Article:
Playing the intentional fade

December 01, 1958

The Golfer who can play an intentional fade when the situation calls for it possesses one of the most important shots in the game. At our club, for example, there are several tough holes which are bordered rather tightly along the left by out-of-bounds territory. The golfer who doesn't respond intelligently to this threat and just swings away does frequently hook one out of bounds and suffers that crushing two-stroke penalty. The more thoughtful golfers always set themselves up so that their shots are moving from left to right away from the penalty area, and their bad shots go comparatively unpunished.

The average golfer has all the skill necessary to fade his shots intentionally. It is not a matter of consciously changing your swing. You employ your regular swing, but you set yourself up so that a fade results. First, you alter your grip slightly, moving your left hand a bit farther to the left so that the thumb extends down the left side of the shaft. Then you alter your stance and the ball position slightly. You aim at the left side of the fairway and play the ball a little farther forward, just inside the left toe. You then hit the ball with your regular swing. Because of the way you have set yourself up, however, as you come into the ball the strong, resisting left hand blocks out the usual hitting action of the right. The ball starts out for its object and then fades softly to the right.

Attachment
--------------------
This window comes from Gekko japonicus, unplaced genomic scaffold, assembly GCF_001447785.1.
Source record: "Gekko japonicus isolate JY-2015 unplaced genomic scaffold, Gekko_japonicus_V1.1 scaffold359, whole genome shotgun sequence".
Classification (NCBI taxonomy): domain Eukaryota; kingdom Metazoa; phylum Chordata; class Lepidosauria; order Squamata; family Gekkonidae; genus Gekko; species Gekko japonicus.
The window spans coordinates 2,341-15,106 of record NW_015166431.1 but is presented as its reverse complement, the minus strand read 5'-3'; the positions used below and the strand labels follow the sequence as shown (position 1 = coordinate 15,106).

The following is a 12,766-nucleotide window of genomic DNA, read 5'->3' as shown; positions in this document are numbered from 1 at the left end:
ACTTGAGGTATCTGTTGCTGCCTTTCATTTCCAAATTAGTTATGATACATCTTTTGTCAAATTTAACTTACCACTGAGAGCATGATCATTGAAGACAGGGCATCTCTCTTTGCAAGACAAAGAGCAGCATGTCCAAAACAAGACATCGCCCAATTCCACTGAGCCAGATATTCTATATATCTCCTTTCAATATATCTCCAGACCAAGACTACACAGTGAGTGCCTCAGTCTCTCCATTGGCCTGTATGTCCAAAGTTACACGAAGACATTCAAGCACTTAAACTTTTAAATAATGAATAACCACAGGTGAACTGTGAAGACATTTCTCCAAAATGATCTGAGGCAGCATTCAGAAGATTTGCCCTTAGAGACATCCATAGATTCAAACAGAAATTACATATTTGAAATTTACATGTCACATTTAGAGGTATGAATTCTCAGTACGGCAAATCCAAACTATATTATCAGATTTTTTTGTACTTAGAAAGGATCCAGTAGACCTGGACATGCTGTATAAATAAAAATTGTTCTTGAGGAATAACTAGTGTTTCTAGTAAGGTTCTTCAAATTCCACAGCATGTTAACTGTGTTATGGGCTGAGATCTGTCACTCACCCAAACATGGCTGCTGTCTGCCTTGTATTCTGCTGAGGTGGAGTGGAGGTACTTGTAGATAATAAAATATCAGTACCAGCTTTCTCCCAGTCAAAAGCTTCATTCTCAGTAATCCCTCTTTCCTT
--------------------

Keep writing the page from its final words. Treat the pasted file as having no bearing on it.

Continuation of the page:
A couple of sessions on the practice fairway will give you the confidence you need to play this shot and play it successfully.

BUCK LUCE, Sands Point Golf Club, Port Washington, N. Y. and Villa Real Golf Club, Havana

PHOTO ILLUSTRATIONYou aim down the left side of the fairway ILLUSTRATIONThe modified grip, as it looks to the golfer

NEXT WEEK: Jim Turnesa on the center of the club face

HOLE YARDS PAR R1 R2 R3 R4
OUT
HOLE YARDS PAR R1 R2 R3 R4
IN
Eagle (-2)
Birdie (-1)
Bogey (+1)
Double Bogey (+2)